It is time to move over for Microsoft's Satya Nadella, Google's Sundar Pichai or Adobe's Shantanu Narayan as new faces have joined the high-profile league of Indian-led businesses, calling the shots in the Silicon Valley and leading the global digital transformation wave.
The latest to join the elite tech CEOs' club is Rajesh Nambiar, currently the Chairman and Managing Director of Cognizant India, who has replaced Malcolm Frank, Executive Vice President and President, Digital Business and Technology at the IT major.
Nambiar, who developed and led Operation C3 (Cognizant Combats COVID-19), brings deep knowledge of applications, data, AI, analytics, infrastructure, cloud, and consulting to his new role that began from June 4.
In a short span of time, Nambiar has established himself as a trusted leader among the 200,000 associates of Cognizant in India.
Earlier in his career, Nambiar served as the global leader of IBM Application Services, where he was responsible for an $8 billion P&L that included data, AI, and analytics, oversaw the building of technology practices offering a range of applications, and managed profitable delivery for thousands of clients.
He joins Arvind Krishna, the newly appointed CEO of the world's oldest technology company IBM, taking the Indian talent to new heights.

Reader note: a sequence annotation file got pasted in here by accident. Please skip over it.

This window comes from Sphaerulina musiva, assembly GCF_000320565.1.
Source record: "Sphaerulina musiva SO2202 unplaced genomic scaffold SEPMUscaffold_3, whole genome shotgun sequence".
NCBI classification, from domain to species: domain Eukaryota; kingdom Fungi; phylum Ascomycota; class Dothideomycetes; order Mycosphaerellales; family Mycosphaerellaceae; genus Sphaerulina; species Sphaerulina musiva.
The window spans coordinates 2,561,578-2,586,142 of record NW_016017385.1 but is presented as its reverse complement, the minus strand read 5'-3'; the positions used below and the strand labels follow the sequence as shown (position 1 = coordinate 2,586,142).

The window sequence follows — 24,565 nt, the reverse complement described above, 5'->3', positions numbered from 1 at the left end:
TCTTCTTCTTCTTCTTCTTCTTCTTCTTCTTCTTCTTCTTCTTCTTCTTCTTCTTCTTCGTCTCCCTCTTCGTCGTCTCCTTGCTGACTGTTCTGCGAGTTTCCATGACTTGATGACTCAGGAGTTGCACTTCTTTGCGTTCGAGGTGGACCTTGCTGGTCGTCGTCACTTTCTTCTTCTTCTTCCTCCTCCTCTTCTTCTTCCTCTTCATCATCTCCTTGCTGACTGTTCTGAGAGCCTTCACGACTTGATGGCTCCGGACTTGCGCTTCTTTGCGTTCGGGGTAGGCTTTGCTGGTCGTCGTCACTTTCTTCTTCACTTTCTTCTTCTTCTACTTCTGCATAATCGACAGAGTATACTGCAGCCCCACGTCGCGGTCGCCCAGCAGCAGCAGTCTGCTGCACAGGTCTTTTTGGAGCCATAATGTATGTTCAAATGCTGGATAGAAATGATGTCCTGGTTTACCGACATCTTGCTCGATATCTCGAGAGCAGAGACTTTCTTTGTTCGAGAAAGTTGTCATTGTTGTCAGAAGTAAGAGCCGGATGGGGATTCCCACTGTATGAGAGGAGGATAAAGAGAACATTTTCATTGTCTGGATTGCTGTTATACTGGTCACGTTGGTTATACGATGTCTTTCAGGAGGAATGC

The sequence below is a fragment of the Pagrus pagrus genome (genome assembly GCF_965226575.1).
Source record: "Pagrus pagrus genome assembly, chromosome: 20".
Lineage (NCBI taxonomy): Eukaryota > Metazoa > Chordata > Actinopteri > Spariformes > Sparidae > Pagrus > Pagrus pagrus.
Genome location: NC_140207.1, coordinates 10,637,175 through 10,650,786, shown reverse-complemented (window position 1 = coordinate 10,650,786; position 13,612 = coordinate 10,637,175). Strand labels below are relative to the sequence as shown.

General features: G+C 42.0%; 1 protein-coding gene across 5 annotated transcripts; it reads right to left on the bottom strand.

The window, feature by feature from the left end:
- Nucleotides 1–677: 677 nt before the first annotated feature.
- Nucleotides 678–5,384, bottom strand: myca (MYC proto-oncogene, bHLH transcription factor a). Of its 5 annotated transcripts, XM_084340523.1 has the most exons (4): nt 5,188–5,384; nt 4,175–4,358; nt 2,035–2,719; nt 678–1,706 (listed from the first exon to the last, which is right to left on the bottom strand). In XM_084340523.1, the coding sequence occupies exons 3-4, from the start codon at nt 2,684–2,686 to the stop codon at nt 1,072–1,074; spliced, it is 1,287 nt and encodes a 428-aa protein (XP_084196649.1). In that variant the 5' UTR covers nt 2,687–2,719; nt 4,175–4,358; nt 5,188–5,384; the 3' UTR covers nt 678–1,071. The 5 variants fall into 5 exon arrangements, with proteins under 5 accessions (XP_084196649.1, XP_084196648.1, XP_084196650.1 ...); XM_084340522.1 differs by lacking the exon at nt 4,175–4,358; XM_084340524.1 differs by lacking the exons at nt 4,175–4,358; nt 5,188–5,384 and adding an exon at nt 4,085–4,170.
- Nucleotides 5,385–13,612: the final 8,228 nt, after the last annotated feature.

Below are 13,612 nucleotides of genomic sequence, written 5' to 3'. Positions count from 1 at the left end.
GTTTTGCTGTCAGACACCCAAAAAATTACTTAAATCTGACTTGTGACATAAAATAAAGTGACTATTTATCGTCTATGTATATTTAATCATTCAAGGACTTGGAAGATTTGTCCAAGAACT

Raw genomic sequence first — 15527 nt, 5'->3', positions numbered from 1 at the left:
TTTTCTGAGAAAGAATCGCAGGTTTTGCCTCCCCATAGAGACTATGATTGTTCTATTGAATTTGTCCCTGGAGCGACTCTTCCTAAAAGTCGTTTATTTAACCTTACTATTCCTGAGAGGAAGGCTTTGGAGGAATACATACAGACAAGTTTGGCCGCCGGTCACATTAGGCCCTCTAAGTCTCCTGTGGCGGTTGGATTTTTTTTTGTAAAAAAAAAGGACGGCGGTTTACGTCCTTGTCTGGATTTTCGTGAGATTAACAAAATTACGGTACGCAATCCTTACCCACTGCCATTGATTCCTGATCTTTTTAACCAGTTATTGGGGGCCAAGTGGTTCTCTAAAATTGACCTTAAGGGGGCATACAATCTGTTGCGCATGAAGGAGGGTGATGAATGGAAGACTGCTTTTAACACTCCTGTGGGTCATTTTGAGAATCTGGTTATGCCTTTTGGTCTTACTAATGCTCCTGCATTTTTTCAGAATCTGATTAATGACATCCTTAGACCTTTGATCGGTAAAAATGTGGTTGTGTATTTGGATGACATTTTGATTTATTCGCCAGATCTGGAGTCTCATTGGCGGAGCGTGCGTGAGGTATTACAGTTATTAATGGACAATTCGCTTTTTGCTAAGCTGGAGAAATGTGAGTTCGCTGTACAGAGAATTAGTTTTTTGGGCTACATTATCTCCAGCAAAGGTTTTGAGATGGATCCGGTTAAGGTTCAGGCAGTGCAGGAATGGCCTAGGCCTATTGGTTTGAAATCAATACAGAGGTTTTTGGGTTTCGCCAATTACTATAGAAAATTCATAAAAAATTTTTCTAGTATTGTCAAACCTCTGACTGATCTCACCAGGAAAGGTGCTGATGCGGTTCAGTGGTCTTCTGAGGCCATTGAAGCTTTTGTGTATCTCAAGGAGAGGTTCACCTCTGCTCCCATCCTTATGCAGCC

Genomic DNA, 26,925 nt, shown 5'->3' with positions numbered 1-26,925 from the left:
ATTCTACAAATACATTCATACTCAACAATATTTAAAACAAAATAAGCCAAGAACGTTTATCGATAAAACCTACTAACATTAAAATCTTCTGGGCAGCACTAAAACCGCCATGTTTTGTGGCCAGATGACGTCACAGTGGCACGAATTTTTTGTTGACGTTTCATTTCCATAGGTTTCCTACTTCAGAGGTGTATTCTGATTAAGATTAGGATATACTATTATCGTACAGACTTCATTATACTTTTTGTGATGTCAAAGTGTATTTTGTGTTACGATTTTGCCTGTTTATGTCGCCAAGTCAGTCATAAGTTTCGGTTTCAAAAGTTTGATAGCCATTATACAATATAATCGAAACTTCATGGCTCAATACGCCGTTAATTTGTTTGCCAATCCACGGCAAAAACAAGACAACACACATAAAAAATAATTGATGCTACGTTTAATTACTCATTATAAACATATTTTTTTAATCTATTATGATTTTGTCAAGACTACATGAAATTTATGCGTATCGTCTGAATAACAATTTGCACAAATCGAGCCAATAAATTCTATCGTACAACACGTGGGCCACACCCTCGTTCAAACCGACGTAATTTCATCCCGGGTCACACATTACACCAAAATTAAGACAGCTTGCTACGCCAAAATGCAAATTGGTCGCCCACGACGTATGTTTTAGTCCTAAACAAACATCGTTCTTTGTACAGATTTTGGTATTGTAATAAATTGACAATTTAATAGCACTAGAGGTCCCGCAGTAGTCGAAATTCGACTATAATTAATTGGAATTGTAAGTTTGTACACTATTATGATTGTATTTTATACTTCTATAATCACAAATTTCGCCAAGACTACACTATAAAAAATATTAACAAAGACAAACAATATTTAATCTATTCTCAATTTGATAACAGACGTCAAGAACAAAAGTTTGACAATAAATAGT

An alumnus of the Indian Institute of Technology, Kanpur, Krishna replaced Virginia Rometty as the CEO of the IBM Group.
Last month, enterprise software major VMware announced to appoint Raghu Raghuram as its new Chief Executive Officer and member of the Board of Directors, effective from June 1.
The big change came as Dell Technologies announced to spin out VMware — a move that will generate more than $9 billion for the company that acquired VMware as part of the $58 billion EMC acquisition (announced as $67 billion) in 2015.
VMware also appointed Sumit Dhawan as President who will lead all go-to-market functions including worldwide sales, worldwide partner and commercial organisation, customer experience and success (CXS), marketing, and communications.
Another recent name is Indian-American Thomas Kurian, former Oracle President of product development and a respected technologist, who is now leading Google Cloud.
"We have always been bullish on India, and you will see more investment coming from us towards that direction. India offers a great opportunity where Google Cloud Platform (GCP) with its latest agile, secure and scalable offerings can help enterprises, SMBs and the growing startup ecosystem amid the government's call for digital transformation," Kurian told IANS recently.
Google Cloud in February this year announced that Bikram Singh Bedi, who set up the Amazon Web Services (AWS) operations in India, will succeed Karan Bajwa as its new Managing Director for India.
Bajwa has already been elevated to become the new leader for Asia Pacific and is leading all regional revenue and go-to-market operations for Google Cloud, including on Google Cloud Platform (GCP) and Google Workspace.
Google Cloud also continues to invest in India and is on track to launch its Delhi cloud region in India this year — it's second after Mumbai which was launched in 2017. (IANS)